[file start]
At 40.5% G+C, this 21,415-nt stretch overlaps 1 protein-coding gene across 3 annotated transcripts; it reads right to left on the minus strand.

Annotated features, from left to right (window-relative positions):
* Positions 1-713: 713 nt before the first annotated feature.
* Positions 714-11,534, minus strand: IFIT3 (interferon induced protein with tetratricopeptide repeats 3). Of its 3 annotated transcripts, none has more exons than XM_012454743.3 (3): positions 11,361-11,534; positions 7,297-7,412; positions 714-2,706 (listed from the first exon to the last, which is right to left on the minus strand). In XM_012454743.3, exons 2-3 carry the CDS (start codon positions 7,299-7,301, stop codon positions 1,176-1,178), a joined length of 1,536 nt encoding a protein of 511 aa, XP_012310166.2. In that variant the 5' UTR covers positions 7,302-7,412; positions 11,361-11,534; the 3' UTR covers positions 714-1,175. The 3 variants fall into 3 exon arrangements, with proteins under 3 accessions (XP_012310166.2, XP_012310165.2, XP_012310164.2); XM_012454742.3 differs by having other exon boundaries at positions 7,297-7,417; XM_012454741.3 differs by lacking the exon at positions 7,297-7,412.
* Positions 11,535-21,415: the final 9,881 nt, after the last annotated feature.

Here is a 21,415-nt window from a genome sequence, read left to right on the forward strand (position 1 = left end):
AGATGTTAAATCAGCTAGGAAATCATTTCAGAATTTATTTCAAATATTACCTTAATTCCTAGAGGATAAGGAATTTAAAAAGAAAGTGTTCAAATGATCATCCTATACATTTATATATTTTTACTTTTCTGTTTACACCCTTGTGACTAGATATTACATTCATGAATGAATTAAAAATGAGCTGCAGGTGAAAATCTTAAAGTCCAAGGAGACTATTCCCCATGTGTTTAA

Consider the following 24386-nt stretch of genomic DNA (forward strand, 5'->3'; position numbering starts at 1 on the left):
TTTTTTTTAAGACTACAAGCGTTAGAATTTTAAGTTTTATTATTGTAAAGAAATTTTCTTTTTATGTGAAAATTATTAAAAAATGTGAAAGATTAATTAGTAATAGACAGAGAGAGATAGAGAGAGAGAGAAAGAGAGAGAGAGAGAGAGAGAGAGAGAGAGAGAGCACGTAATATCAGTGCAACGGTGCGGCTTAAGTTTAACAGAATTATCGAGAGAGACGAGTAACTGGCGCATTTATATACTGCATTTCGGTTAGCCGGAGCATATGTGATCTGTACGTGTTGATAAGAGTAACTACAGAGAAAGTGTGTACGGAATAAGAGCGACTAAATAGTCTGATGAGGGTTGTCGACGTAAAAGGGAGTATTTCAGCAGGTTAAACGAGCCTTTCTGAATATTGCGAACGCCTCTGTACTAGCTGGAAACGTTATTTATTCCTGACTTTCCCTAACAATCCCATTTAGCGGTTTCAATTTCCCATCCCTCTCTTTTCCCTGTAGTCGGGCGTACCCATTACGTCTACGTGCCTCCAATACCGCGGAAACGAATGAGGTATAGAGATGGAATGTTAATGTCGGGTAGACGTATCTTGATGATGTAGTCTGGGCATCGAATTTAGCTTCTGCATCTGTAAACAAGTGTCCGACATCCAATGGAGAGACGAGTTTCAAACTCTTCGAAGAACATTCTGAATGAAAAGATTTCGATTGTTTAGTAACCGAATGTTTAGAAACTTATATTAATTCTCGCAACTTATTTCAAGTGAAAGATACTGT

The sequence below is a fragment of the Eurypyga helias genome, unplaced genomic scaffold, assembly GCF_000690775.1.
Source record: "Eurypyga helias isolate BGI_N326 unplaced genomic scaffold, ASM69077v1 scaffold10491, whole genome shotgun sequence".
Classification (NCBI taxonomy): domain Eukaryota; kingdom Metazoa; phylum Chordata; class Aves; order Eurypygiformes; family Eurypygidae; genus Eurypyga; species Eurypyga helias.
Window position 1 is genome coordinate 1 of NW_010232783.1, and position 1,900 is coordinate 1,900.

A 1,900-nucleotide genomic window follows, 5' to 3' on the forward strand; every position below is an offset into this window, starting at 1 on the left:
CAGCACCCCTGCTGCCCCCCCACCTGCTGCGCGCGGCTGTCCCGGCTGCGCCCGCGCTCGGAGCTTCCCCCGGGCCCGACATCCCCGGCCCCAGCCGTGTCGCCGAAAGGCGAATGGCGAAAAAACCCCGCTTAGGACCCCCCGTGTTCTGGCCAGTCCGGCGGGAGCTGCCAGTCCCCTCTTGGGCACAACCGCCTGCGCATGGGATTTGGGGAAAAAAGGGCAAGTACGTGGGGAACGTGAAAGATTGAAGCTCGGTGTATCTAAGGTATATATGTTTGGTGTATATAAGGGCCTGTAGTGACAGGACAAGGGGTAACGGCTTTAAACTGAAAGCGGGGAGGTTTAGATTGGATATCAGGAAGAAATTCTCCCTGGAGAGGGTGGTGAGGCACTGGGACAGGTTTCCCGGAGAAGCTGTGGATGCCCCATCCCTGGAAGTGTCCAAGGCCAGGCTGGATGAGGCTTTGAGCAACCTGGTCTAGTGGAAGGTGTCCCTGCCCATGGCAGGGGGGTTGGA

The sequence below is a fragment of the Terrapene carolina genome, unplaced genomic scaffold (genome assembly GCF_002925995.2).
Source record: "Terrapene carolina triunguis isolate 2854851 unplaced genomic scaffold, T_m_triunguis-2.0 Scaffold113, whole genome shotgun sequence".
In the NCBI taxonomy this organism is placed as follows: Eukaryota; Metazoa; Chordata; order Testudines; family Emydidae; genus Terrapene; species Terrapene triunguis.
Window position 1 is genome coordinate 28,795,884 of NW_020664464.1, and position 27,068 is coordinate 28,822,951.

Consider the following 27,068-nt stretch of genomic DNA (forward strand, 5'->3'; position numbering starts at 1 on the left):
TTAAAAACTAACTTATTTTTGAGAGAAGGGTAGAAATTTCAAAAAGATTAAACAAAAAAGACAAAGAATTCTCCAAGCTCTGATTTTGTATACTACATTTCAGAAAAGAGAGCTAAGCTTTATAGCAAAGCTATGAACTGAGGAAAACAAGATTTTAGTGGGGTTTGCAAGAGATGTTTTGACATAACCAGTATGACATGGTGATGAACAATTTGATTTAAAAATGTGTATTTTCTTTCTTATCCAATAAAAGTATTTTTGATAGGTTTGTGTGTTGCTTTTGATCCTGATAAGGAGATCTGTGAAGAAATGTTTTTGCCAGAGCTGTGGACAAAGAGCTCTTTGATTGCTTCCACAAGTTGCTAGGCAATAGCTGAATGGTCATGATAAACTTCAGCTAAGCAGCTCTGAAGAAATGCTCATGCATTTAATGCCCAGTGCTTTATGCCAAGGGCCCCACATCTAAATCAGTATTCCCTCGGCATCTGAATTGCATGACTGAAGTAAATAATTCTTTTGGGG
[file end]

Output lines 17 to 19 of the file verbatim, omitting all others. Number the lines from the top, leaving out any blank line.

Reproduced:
Source record: "Terrapene carolina triunguis isolate 2854851 unplaced genomic scaffold, T_m_triunguis-2.0 Scaffold113, whole genome shotgun sequence".
In the NCBI taxonomy this organism is placed as follows: Eukaryota; Metazoa; Chordata; order Testudines; family Emydidae; genus Terrapene; species Terrapene triunguis.
Window position 1 is genome coordinate 28,795,884 of NW_020664464.1, and position 27,068 is coordinate 28,822,951.